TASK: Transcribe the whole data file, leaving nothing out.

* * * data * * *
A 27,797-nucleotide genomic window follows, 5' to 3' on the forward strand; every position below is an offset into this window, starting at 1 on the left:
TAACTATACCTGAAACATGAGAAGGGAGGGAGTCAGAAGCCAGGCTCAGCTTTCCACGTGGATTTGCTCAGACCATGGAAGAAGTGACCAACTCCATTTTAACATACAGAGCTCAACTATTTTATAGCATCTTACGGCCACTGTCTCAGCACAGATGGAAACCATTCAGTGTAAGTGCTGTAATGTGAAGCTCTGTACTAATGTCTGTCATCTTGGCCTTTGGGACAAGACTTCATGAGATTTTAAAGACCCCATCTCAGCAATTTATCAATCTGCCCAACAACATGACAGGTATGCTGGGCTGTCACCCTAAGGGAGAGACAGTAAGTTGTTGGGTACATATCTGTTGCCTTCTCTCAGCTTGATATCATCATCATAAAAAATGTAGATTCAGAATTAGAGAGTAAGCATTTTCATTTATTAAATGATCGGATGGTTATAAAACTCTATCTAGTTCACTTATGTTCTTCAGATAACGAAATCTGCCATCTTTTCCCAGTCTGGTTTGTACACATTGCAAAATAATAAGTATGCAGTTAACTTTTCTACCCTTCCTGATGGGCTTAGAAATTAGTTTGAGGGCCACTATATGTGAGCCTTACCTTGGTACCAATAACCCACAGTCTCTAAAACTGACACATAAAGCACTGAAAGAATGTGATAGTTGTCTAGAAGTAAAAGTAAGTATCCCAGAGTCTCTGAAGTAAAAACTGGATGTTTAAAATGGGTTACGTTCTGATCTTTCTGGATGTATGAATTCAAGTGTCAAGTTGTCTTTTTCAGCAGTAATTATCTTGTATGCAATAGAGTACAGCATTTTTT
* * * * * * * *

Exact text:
A 27,797-nucleotide genomic window follows, 5' to 3' on the forward strand; every position below is an offset into this window, starting at 1 on the left:
TAACTATACCTGAAACATGAGAAGGGAGGGAGTCAGAAGCCAGGCTCAGCTTTCCACGTGGATTTGCTCAGACCATGGAAGAAGTGACCAACTCCATTTTAACATACAGAGCTCAACTATTTTATAGCATCTTACGGCCACTGTCTCAGCACAGATGGAAACCATTCAGTGTAAGTGCTGTAATGTGAAGCTCTGTACTAATGTCTGTCATCTTGGCCTTTGGGACAAGACTTCATGAGATTTTAAAGACCCCATCTCAGCAATTTATCAATCTGCCCAACAACATGACAGGTATGCTGGGCTGTCACCCTAAGGGAGAGACAGTAAGTTGTTGGGTACATATCTGTTGCCTTCTCTCAGCTTGATATCATCATCATAAAAAATGTAGATTCAGAATTAGAGAGTAAGCATTTTCATTTATTAAATGATCGGATGGTTATAAAACTCTATCTAGTTCACTTATGTTCTTCAGATAACGAAATCTGCCATCTTTTCCCAGTCTGGTTTGTACACATTGCAAAATAATAAGTATGCAGTTAACTTTTCTACCCTTCCTGATGGGCTTAGAAATTAGTTTGAGGGCCACTATATGTGAGCCTTACCTTGGTACCAATAACCCACAGTCTCTAAAACTGACACATAAAGCACTGAAAGAATGTGATAGTTGTCTAGAAGTAAAAGTAAGTATCCCAGAGTCTCTGAAGTAAAAACTGGATGTTTAAAATGGGTTACGTTCTGATCTTTCTGGATGTATGAATTCAAGTGTCAAGTTGTCTTTTTCAGCAGTAATTATCTTGTATGCAATAGAGTACAGCATTTTTT